Ted Duggart used to scoff at his Taiwanese mother-in-law when she told him to always drink hot water, carry an umbrella, and stay away from graveyards. But he has a hard time scoffing now, due to a vicious throat cancer that has wreaked havoc on his vocal chords.
“She was right all along,” the 36 year-old English teacher conceded in a barely audible whisper on Monday.
“You don’t see him arrogantly ordering ice water anymore,” smirks Mrs. Lin, his 65-year old mother-in-law and Chinese medicine expert. Duggart, a former garden variety atheist and skeptic, now receives his nutrients and hydration entirely via IV, thanks to a myriad of rare and incurable stomach and intestinal cancers that have completely disabled his digestive system.
To make matters worse for the prematurely dying young man, a chorus of angry ghosts call for his death to be gruesome and painful during late night hours, depriving him of much-needed rest. Mrs. Lin, a lifelong qigong practitioner and spiritual adviser, is unsympathetic. “I told him again and again that his weekly hike through mountain graveyards was an astrological disaster. Where’s his science, now?” she asks with considerable relish.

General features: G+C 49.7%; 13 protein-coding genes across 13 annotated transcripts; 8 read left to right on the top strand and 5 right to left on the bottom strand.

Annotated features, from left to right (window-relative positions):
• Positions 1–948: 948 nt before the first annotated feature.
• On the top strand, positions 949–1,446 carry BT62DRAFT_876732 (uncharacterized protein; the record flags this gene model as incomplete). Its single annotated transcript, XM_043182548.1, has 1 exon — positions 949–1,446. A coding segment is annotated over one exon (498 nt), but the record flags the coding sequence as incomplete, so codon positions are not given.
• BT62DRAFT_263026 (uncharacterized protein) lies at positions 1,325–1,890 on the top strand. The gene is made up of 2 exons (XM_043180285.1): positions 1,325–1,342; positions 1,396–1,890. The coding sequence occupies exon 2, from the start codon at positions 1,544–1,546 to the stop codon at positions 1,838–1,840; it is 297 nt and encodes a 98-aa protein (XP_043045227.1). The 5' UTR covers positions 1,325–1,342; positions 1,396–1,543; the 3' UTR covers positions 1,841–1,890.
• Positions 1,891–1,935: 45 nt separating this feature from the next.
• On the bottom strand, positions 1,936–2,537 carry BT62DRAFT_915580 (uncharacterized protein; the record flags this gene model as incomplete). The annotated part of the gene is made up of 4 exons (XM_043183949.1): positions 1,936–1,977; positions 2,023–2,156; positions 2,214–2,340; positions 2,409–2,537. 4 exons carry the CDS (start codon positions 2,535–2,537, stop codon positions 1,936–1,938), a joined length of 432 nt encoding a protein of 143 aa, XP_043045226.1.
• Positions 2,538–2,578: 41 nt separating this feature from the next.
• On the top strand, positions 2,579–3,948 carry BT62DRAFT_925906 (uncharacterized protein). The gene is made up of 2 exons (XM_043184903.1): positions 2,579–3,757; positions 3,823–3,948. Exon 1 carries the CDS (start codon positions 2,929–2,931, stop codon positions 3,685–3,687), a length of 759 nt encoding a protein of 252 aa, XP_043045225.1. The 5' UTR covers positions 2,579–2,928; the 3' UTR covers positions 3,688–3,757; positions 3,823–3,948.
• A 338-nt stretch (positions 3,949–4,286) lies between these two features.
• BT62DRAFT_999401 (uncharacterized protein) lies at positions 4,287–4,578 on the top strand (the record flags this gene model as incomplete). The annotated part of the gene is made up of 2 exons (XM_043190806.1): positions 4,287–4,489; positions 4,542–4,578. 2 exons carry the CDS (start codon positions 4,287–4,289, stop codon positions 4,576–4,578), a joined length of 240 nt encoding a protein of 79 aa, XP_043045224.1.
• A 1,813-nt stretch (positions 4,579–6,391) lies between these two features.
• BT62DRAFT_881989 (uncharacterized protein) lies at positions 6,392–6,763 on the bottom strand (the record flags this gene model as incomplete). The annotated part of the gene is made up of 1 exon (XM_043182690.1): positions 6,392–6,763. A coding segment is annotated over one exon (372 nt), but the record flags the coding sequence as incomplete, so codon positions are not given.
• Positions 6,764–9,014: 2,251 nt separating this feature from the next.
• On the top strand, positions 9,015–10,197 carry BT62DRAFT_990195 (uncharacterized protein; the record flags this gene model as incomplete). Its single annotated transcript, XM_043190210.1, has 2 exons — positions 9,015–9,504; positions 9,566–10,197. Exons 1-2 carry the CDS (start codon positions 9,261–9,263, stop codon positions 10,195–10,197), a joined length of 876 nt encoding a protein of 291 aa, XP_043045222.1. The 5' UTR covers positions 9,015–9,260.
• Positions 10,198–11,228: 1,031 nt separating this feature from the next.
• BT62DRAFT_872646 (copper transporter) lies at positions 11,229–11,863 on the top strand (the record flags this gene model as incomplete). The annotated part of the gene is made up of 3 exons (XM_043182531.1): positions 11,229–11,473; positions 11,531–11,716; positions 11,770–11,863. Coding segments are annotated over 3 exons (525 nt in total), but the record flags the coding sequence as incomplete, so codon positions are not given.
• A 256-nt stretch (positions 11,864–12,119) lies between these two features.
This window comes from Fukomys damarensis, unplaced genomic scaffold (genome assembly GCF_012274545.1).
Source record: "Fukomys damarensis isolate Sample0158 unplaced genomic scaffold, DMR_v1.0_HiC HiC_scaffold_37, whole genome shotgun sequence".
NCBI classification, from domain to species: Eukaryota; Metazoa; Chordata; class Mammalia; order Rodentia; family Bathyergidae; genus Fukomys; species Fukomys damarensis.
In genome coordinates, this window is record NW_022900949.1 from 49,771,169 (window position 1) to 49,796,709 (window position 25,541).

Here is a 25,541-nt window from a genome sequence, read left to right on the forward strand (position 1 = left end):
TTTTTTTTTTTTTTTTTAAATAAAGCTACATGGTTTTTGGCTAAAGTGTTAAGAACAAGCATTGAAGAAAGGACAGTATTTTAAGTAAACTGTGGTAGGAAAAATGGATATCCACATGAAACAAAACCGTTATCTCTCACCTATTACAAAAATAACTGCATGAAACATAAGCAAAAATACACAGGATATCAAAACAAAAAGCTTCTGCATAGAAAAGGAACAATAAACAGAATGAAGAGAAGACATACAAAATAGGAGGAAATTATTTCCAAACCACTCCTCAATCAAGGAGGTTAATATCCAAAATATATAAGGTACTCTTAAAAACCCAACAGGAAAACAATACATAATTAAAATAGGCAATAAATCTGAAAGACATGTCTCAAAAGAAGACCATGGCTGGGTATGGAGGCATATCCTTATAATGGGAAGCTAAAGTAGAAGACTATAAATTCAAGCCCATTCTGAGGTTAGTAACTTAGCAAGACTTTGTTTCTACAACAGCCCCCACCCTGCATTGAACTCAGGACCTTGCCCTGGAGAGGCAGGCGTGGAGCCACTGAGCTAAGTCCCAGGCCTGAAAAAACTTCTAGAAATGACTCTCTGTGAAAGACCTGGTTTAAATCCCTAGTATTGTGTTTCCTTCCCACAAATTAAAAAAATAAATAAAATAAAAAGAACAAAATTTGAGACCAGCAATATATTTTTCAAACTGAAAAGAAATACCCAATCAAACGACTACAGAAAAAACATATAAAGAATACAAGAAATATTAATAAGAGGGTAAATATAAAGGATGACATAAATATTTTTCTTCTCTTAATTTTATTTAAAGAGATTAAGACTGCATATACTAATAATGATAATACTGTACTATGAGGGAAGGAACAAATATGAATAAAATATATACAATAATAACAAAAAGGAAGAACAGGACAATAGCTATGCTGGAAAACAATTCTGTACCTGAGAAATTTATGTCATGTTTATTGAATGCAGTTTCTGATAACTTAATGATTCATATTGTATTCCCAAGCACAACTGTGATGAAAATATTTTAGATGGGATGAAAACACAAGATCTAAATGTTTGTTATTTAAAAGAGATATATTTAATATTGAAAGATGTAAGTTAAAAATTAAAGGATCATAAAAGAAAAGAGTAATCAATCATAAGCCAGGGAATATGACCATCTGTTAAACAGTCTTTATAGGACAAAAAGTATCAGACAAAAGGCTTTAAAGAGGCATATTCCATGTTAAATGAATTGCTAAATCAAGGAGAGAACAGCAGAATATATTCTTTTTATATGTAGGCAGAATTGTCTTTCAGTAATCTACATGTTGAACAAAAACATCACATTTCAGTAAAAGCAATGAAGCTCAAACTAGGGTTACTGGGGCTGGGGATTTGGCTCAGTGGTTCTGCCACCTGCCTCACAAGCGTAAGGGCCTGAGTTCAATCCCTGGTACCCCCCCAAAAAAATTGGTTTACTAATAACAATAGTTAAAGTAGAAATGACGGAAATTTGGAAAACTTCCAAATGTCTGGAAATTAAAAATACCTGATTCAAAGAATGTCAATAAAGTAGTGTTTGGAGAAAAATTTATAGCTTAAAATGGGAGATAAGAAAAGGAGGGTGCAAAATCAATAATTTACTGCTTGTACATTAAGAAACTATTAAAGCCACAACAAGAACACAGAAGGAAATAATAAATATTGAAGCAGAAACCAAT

Duggart, who had nearly lost all of his hair from repeated acid rain exposure long before he began chemotherapy treatments, blames himself entirely for his situation. “I stopped carrying umbrellas because I lost them all the time and figured, what the hell, save a little money, get a little wet. No big deal, right?”
“Wrong,” says Dr. Wang, Duggart’s physician, eliciting a barely concealed snicker from Mrs. Lin. Dr. Wang, a foremost expert on brain tumors, explains that he’s never seen so many growing at once, and so quickly. “It won’t be long for Mr. Duggart, unless the ghosts prevent his soul from passing into the afterlife, binding him to an excruciatingly painful husk of his former self.”
Lin Yu-Tzu, Duggart’s soon-to-be widow, is not impressed by her mother’s admonishments to visit the temple and burn incense to help quicken and ease his passing. “He doesn’t believe in that stuff anyway,” she explains.
“And besides, I need to beat the 112th level of Candy Crush.”